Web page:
In Brady, the plaintiff was injured when, after averting a car which had swerved into its lane during a heavy snow, a truck went out of control and crashed into the office building where the plaintiff was working. The plaintiff sued the car driver, the truck driver, and, on a theory of respondeat superior, the truck driver's employer. The plaintiff settled with the truck driver and the truck driver's personal insurance carrier for the policy limit. The written settlement agreement contained release provisions. Although not a party to the settlement agreement, the employer subsequently motioned to dismiss the claims against it on the ground that the settlement agreement released all parties. The trial court ruled that the settlement agreement discharged the employer and granted its motion to dismiss. Brady, 190 Ill. App. 3d at 574-75.
The release terms named the truck driver and his insurer and also discharged his or their "'agents, servants, successors, heirs, executors, administrators, officers, directors and employees and insurers, and all other persons, firms, corporations, associations, partnerships or other entities.'" (Emphasis omitted.) Brady, 190 Ill. App. 3d at 576.
This court found that the release was an unambiguous general release and declined to consider extrinsic evidence as to the intent of the parties to release any and all persons or other entities. Brady, 190 Ill. App. 3d at 577-78. However, this court stated that Alsup held that in order for a release to discharge tortfeasors, other than the ones who bargained for the release, the release must specifically identify the other tortfeasors. Brady, 190 Ill. App. 3d at 580. This court concluded that section 2(c) of the Act, as construed by Alsup, prevented an unqualified general release from discharging an employer who was not specifically identified in the release and was not a party to the settlement agreement that contained the release. Brady, 190 Ill. App. 3d at 583-84.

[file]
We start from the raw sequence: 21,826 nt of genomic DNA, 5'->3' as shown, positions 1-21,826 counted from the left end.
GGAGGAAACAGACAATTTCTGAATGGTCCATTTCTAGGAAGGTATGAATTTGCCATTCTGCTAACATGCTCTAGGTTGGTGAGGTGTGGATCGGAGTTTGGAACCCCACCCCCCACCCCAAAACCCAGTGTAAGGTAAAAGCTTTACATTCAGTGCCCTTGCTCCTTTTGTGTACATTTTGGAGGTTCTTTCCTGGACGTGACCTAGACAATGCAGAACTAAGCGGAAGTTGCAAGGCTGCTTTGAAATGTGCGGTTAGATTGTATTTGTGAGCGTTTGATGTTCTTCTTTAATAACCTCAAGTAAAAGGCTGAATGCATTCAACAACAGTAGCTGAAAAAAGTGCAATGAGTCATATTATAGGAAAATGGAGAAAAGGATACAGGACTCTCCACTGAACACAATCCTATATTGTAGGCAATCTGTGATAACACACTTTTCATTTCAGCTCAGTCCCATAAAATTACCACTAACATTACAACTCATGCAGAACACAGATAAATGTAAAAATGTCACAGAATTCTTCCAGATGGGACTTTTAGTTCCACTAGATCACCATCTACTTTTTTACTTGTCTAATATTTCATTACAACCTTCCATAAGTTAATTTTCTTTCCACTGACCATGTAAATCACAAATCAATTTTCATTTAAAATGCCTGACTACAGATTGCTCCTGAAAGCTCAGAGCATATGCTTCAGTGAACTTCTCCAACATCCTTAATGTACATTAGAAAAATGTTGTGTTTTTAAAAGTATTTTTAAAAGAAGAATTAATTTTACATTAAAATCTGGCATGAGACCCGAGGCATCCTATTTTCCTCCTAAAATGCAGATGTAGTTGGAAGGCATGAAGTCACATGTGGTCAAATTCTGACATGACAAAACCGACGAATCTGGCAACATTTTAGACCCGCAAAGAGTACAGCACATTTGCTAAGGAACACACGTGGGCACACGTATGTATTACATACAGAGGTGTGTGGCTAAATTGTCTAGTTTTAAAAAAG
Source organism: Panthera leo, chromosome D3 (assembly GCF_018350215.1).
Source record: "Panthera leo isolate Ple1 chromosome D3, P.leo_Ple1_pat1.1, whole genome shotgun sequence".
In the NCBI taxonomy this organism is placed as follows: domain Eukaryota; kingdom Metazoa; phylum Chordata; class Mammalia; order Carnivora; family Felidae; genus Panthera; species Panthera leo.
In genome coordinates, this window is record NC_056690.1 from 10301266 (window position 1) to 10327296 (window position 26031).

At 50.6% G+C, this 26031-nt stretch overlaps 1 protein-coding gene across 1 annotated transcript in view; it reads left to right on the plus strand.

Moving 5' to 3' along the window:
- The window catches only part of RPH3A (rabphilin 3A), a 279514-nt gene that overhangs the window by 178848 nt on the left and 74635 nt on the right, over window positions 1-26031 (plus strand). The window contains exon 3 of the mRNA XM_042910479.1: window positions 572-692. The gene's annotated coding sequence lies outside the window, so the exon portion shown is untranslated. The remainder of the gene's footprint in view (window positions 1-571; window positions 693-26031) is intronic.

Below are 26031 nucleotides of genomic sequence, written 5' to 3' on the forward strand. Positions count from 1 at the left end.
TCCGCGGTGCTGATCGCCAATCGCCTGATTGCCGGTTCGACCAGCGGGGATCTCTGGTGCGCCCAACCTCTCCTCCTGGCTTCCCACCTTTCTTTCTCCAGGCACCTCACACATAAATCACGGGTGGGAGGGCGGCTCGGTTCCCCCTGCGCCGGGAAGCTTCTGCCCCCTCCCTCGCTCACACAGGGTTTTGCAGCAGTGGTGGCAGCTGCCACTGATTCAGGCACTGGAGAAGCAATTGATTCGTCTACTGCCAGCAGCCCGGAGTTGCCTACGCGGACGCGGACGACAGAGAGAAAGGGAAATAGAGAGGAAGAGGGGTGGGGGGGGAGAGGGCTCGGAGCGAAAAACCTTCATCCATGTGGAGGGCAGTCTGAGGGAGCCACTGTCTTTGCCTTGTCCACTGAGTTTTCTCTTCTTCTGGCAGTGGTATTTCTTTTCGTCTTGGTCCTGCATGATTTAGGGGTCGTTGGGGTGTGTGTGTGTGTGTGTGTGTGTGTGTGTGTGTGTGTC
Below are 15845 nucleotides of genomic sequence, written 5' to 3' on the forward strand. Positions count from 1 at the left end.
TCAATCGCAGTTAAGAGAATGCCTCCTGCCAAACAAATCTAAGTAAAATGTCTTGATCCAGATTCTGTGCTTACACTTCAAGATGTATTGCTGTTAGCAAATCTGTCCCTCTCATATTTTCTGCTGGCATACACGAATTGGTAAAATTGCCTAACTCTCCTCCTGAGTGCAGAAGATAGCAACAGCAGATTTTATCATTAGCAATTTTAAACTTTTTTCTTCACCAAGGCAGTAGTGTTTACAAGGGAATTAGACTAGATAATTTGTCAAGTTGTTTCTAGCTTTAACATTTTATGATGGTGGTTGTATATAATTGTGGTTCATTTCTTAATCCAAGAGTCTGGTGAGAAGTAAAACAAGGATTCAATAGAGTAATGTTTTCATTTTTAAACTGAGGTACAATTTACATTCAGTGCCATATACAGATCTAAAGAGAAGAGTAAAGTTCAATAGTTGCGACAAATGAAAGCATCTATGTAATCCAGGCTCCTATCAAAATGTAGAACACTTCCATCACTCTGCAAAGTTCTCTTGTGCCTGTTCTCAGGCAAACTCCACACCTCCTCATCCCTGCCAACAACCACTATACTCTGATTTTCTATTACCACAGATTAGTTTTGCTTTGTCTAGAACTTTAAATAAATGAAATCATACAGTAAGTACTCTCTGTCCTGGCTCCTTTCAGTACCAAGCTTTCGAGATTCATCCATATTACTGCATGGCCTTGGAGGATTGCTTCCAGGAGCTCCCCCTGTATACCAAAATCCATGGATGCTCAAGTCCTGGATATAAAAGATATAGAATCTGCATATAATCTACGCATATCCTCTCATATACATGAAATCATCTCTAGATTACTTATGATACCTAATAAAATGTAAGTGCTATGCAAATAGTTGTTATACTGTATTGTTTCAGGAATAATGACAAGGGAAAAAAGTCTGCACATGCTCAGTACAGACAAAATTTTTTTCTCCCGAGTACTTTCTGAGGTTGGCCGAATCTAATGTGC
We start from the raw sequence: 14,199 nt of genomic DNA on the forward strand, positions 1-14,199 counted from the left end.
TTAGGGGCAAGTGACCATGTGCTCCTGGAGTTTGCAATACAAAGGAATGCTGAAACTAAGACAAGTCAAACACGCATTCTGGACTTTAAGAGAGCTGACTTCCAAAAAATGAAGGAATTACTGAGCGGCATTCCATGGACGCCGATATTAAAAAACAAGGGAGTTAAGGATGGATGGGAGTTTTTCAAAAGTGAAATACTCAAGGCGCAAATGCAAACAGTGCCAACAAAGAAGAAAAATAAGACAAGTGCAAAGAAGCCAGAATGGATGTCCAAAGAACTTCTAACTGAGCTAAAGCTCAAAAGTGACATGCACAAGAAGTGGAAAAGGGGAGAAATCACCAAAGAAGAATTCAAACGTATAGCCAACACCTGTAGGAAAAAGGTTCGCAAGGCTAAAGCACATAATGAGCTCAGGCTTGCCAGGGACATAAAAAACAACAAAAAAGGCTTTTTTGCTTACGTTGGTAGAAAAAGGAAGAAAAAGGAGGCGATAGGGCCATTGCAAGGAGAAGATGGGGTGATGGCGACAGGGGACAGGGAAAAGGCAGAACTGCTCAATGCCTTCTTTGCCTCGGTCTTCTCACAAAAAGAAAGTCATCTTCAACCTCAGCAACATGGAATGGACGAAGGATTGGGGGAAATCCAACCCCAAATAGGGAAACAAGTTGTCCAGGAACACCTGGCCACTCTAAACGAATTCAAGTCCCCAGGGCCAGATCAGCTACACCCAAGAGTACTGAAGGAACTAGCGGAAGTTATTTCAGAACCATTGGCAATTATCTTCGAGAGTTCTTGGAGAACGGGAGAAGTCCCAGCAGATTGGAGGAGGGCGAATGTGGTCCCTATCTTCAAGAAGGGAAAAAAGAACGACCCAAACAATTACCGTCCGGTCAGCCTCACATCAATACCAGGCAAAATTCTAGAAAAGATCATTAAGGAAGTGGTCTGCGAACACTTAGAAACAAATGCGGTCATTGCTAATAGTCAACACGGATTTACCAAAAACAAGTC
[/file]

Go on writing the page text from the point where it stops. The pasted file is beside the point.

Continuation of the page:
In Cummings, the plaintiffs sued McDonald's Corporation (McDonalds), claiming that McDonalds waged a war of harassment and intimidation against them after a jury awarded the plaintiffs' company a $52 million verdict in an underlying case. The plaintiffs alleged that McDonalds had breached a postjudgment settlement agreement which purportedly settled the underlying case and that McDonalds had hired other defendants, such as private detectives, to investigate and harass the plaintiffs. Cummings, 249 Ill. App. 3d at 292. The settlement agreement in question contained release provisions which stated that McDonalds and the plaintiffs wished to settle all potential litigation between them and defined McDonalds to include its "'past and present officers, directors, employees, agents and attorneys.'" (Emphasis in original.) Cummings, 249 Ill. App. 3d at 321.
In Cummings, the plaintiffs relied on Alsup and argued on appeal that the release did not discharge the non-McDonalds' defendants because they did not specifically name or identify them. The Appellate Court, First District, determined that the non-McDonalds' defendants were McDonalds' agents and held that Alsup permitted identification by means other than actual naming such as by designating a class of persons. Cummings, 249 Ill. App. 3d at 322-23. The court concluded that the release in question encompassed and released all of the non-McDonalds' defendants as agents of McDonalds.
We agree with Cummings that Alsup and its progeny, including Brady, do not require that a release must actually name other tortfeasors in order for the release to discharge the other tortfeasors. We also agree with Cummings that the designation of a class of persons in a release can satisfy the Alsup requirement of specific identification. This does not conflict with Brady, because the issue of class designation did not arise in that case.
In this case, the release contains two class designations that could apply to defendants. These class designations are (1) Indeck's agents; and (2) persons who acted on Indeck's behalf.
Plaintiff directs most of his attention to the class designation of "agents." Plaintiff first contends that the word "agents" in a release does not satisfy the Alsup requirement of specific identification. However, as previously noted, we believe that Cummings correctly held that a class designation such as "agents" can satisfy the Alsup requirement.
Plaintiff next contends that defendants were not Indeck's agents because they were independent contractors acting as auditors for Indeck, However, plaintiff's position is inconsistent with the allegations in his amended complaint that Indeck directed defendants to improperly defer assets in a financial statement and that defendants did so. Because it was Indeck who activated defendants, we conclude that defendants were Indeck's agents. See Cummings, 249 Ill. App. 3d at 322. Thus the class designation "agents" in the release encompassed defendants.